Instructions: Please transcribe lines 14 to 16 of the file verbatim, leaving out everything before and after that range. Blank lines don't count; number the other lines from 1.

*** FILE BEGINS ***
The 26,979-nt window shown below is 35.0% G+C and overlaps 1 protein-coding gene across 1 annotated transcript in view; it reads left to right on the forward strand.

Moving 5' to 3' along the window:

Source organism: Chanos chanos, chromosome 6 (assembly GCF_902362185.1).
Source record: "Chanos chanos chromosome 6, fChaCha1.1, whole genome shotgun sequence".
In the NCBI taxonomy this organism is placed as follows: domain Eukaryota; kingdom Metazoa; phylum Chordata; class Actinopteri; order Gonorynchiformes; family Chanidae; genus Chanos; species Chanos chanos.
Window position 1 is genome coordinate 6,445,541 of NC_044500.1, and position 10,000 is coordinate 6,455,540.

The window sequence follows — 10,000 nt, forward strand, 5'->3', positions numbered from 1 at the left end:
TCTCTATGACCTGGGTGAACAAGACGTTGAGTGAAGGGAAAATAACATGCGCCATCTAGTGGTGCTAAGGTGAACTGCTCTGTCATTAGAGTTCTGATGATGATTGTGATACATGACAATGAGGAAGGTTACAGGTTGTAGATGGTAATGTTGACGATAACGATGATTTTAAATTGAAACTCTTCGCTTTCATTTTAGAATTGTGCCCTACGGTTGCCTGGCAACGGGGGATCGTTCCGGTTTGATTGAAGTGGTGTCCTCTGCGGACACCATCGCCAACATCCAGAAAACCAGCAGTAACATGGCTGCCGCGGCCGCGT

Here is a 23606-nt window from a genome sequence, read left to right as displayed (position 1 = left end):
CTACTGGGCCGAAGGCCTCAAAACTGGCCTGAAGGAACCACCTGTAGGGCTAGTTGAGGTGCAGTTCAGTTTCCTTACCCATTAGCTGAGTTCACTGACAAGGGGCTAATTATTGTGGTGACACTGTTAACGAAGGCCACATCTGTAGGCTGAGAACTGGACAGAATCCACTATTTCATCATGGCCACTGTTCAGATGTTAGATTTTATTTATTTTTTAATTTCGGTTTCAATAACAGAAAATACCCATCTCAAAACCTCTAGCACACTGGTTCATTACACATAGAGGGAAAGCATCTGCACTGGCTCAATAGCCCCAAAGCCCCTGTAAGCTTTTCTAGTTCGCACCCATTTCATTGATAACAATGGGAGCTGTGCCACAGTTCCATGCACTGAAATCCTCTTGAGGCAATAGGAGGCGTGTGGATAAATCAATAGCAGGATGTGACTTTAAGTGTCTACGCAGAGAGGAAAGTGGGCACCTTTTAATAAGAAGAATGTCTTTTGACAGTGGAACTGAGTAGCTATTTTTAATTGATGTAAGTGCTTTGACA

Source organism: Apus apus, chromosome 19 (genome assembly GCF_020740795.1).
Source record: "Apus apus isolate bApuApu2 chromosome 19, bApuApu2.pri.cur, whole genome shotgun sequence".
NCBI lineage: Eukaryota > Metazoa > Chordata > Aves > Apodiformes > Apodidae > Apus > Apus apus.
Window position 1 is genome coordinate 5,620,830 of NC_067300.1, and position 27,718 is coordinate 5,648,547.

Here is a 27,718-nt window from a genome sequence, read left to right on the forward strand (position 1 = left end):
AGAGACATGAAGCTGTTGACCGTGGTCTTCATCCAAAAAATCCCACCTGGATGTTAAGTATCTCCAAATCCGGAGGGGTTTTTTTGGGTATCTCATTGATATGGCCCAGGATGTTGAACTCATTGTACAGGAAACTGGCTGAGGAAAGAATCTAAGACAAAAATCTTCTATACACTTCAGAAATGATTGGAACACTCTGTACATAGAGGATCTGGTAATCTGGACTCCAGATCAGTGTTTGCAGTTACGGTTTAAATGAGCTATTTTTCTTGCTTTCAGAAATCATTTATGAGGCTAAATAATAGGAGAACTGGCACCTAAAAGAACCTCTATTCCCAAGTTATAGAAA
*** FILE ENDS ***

Window position 1 is genome coordinate 5,620,830 of NC_067300.1, and position 27,718 is coordinate 5,648,547.

Here is a 27,718-nt window from a genome sequence, read left to right on the forward strand (position 1 = left end):
AGAGACATGAAGCTGTTGACCGTGGTCTTCATCCAAAAAATCCCACCTGGATGTTAAGTATCTCCAAATCCGGAGGGGTTTTTTTGGGTATCTCATTGATATGGCCCAGGATGTTGAACTCATTGTACAGGAAACTGGCTGAGGAAAGAATCTAAGACAAAAATCTTCTATACACTTCAGAAATGATTGGAACACTCTGTACATAGAGGATCTGGTAATCTGGACTCCAGATCAGTGTTTGCAGTTACGGTTTAAATGAGCTATTTTTCTTGCTTTCAGAAATCATTTATGAGGCTAAATAATAGGAGAACTGGCACCTAAAAGAACCTCTATTCCCAAGTTATAGAAA